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NEWS ARTICLE


Sesame allergies growing rapidly
Sesame oil has become ubiquitous in the food, pharmaceutical and cosmetic industries

André Picard, Public Health Reporter, Globe and Mail (Sept 2005(?))

Eden Prosser, like many four year-olds, loves bagels for their chewy goodness. But a bagel -- and many other common breads, crackers and cookies -- could kill the little girl, who is allergic to sesame.
"I make my own bread because it makes me feel a lot safer," said her mother, Alison Prosser. She has also found a bakery in her Richmond Hill, Ont., neighbourhood that will make special batches of sesame-free breads and bagels. But that is one of her few respites in safeguarding her daughter.
"Sesame is a really tough allergy to deal with because it's everywhere," Ms. Prosser said, rhyming off a long list of products that contain sesame seeds or oil -- buns, crackers, bread sticks pizza, cookies, salad dressing, noodles, falafel, hummus, chocolate, ice cream, lipstick, massage oil, moisturizing cream and soap, to name just a few.
According to an article in the most recent edition of the Annals of Allergy, Asthma & Immunology, sesame allergy is one of the fastest-growing allergies in the world.

"Sesame allergy is a significant, serious and growing problem," said Dr. Venu Gangur, a researcher in the nutritional immunology department at Michigan State University in East Lansing, Mich. The number of people with allergic reactions tends to increase with exposure and, in recent years, sesame oil has become ubiquitous in the food, pharmaceutical and cosmetic industries. Dr. Gangur said sesame is used commonly in Middle Eastern, Chinese, Indian and South American cuisine, all of which have become commonplace in the developed world. Sesame oil has also come to replace peanut oil in many baked goods. (In Canada, sesame is one of nine "priority allergens" and must be listed on ingredient labels. The same is not true in the United States.)

Because it has many desirable properties, sesame has become the oil of choice in all manner of pharmaceuticals and cosmetics, from eye drops to sunscreens.

While sesame allergy is increasing rapidly, it remains relatively unknown by the general public. "It's certainly not as prominent in the public consciousness as peanuts," Dr. Peter Vadas, the director of the division of allergy at St. Michael's Hospital in Toronto, said in an interview. "Everybody knows about peanut allergy. But the same things can't be said about sesame."

Laurie Harada, executive director of Anaphylaxis Canada, agrees. "Peanut allergies get a lot of press, especially in the school environment, but something like sesame is just not well understood by the public," she said.

For Ms. Prosser, that ignorance is the biggest frustration, and the greatest source of danger to her daughter: "When you say 'peanut allergy' most people understand the danger. but when you say 'sesame allergy', they think it's just a dislike or preference. they don't realize it's life threatening."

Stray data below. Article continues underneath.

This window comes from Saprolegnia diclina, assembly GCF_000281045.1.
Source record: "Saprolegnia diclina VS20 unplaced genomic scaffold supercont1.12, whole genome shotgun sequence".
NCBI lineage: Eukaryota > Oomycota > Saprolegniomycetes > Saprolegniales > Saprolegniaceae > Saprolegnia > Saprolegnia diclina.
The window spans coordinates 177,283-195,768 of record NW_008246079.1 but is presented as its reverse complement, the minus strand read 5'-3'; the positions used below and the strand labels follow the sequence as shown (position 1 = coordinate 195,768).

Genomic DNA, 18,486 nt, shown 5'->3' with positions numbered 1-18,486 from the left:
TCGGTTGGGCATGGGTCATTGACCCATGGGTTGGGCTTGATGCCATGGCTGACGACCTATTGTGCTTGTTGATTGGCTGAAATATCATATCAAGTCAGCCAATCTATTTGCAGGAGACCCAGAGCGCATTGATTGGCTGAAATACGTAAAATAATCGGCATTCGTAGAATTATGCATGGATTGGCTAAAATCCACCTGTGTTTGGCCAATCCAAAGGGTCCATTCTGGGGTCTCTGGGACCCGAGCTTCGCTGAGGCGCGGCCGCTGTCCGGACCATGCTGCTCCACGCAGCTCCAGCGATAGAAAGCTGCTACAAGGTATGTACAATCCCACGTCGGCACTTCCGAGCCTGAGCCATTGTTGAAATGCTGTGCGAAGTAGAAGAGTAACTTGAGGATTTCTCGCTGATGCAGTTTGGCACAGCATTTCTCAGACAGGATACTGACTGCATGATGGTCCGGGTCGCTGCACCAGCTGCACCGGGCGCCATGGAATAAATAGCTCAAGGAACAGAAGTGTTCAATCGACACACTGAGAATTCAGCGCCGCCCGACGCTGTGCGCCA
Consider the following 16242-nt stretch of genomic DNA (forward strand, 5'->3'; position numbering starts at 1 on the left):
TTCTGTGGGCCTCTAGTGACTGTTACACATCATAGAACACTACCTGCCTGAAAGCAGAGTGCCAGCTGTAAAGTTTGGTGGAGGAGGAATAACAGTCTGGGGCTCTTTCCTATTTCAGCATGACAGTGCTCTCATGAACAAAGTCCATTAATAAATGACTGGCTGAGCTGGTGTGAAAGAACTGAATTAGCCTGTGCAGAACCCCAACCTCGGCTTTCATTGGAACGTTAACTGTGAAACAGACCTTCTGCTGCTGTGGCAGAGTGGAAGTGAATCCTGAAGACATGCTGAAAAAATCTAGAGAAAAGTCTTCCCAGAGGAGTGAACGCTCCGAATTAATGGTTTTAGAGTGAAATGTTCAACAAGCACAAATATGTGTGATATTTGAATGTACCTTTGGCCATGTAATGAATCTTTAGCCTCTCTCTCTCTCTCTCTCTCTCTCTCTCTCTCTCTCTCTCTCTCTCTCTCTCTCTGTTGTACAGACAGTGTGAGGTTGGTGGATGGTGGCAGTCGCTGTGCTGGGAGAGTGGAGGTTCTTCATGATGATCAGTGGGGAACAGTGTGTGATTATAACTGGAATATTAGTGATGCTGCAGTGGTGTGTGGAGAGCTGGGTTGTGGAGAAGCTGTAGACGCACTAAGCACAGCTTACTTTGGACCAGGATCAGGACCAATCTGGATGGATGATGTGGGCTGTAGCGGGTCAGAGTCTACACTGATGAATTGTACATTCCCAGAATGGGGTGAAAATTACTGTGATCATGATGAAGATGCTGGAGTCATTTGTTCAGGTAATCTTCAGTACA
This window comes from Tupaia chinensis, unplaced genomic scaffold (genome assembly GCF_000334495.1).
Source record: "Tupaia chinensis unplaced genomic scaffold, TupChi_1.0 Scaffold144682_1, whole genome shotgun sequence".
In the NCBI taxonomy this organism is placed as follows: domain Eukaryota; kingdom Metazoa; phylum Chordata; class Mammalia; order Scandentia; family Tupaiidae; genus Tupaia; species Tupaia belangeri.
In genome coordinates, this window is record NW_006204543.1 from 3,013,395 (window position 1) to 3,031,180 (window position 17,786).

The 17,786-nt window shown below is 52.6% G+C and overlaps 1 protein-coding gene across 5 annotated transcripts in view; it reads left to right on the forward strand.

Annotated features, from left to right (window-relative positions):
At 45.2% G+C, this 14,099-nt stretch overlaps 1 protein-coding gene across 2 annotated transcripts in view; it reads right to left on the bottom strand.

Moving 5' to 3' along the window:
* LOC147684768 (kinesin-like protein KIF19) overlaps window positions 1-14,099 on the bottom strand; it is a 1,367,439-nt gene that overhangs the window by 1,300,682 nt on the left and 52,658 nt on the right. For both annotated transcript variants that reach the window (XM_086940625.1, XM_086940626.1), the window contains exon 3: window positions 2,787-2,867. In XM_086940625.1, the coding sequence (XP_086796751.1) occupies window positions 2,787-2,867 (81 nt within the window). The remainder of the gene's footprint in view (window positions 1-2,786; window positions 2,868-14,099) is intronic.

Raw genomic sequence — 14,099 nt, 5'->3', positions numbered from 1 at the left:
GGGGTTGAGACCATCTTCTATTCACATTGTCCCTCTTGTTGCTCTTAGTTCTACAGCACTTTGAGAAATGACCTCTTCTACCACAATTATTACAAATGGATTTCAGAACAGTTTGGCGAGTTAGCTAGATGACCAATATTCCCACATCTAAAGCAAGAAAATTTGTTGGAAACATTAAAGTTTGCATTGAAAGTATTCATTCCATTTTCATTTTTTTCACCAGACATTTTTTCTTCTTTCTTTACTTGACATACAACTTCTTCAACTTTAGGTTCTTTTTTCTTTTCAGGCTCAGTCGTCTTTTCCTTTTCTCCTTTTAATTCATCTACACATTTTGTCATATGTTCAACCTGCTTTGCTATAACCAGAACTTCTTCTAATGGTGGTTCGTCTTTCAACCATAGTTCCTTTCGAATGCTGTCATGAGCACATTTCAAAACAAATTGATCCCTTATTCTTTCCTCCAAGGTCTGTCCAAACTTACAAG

Eden learned of her severe allergy before her first birthday when she dipped pita bread in a bit of hummus. Within seconds, she broke out in hives and stopped breathing. The girl now carries an ephedrine auto-injector (known commonly by the popular brand name EpiPen®), and can inject herself with the drug at the first hint of allergic reaction. Multiple allergies are common in people with severe allergies. In addition to sesame, Eden is allergic to peanuts, tree nuts, eggs, some fish, mustard, sunflower seeds, dog fur and saliva, mould and mildew.
But sesame has been the most problematic. So far, Eden has had four anaphylactic reactions and "we've visited every hospital in the city," Ms. Prosser said.

Between 15 and 25 per cent of children with peanut allergy will outgrow it, but it is unclear whether sesame allergy can be outgrown, Dr. Vadas said.

Ms. Prosser has resigned herself to the fact the "Eden will probably have to live with this her whole life." She dreads the challenges that will arise when her daughter heads to school next year, and then more generally into a world where there is sesame oil everywhere, and little public knowledge of the risks.

"I wish people could put themselves in our shoes sometimes. Modern life revolves around eating but, for us, food is a constant threat," Ms. Prosser said.

And while she will do anything to protect Eden from exposure to allergens, she also worries about the issue become overwhelming. "I don't want her to be 'the allergic kid,'" Ms. Prosser said. "That's just one small part of her."

 



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